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As confidence around new people grows, a genuine interest in others and their feelings may start to emerge. The concept of sharing is linked to this, so set up play scenarios with 'Your turn, my turn' and offer up your own food/possessions for them to 'share'.
Toddlers initially do lots of 'proto-sharing', where they show something to you and let you touch it, but never quite let it go. This is a big step towards sharing, so reinforce it.
Follow these four tips to encourage sharing:
Practice sharing with your toddler by passing a toy back and forth and saying, 'my turn, now your turn.'
Point out good sharing in others by saying, 'Your friend was sharing her toys really well. That was very kind of her'.
Praise your child by sharing nicely by saying, 'I loved how you let Jack play with your trains. It was very good sharing.
'Talk about play dates ahead of time and talk about sharing. Put any of your child's special toys away – any they don't feel comfortable sharing.
There are methods to help you best manage your tot's tantrum. (Image: Getty Images)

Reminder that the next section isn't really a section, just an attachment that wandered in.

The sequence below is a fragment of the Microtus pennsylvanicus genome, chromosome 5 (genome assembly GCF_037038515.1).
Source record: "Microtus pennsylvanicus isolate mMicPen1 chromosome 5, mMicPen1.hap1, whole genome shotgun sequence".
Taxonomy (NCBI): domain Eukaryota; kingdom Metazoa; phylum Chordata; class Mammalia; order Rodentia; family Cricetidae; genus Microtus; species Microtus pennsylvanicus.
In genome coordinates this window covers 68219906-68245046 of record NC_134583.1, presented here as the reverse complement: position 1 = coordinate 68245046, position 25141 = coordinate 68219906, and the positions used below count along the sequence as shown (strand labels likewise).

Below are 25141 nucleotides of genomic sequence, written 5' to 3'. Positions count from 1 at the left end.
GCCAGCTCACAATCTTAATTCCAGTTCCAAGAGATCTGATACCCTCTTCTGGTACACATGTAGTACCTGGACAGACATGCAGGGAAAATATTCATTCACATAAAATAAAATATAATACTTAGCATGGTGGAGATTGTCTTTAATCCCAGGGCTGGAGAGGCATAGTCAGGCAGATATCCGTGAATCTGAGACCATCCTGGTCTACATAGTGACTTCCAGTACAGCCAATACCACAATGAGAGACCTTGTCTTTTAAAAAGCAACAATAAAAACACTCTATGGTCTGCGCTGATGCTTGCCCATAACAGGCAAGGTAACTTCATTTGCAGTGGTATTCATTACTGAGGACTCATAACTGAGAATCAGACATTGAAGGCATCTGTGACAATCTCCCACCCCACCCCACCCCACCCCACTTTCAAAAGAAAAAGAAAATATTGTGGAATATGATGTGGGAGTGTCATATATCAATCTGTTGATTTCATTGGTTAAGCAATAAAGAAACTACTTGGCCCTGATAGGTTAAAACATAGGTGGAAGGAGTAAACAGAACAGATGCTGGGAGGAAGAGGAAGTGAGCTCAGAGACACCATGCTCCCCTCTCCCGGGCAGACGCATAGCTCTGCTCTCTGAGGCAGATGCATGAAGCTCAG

If your sweet 17 months old is prone to a meltdown from time to time, chalk it up to normal toddlerhood. A child is most like to throw tantrums between 17 and 24 months, so you've got a good year (at least) left in dealing with these hissy fits. In the meantime, make "stay calm" your mantra.
The following tips may help avoid a mini meltdown:
Ignore it: This takes a lot of self-control, but ignoring your toddler when he's having a meltdown can shift the power back to you and help her calm down.
Distract them: If you can tell a meltdown is imminent, don't be afraid to whip out their favourite toy or start singing their favourite song to give her a new focus.
Is your child hangry? Your toddler can get irate when she's lacking food or sleep, so ask if she's like a nap or a healthy snack.
Hug it out: Sometimes a hug can help your toddler feel reassured and calm again.
The "no" phase
From around 17 months, your toddler may begin to use two-word sentences and, chances are, one of those words will be "No!" That little word is actually an important milestone.
Your toddler is learning how to assert their independence and is beginning to realise they aren't a literal extension of mum and dad but their own person. "No" is a way of testing your limits (What will she do if I say no to this?) and learning how to set their own limits, too ("No more dinner").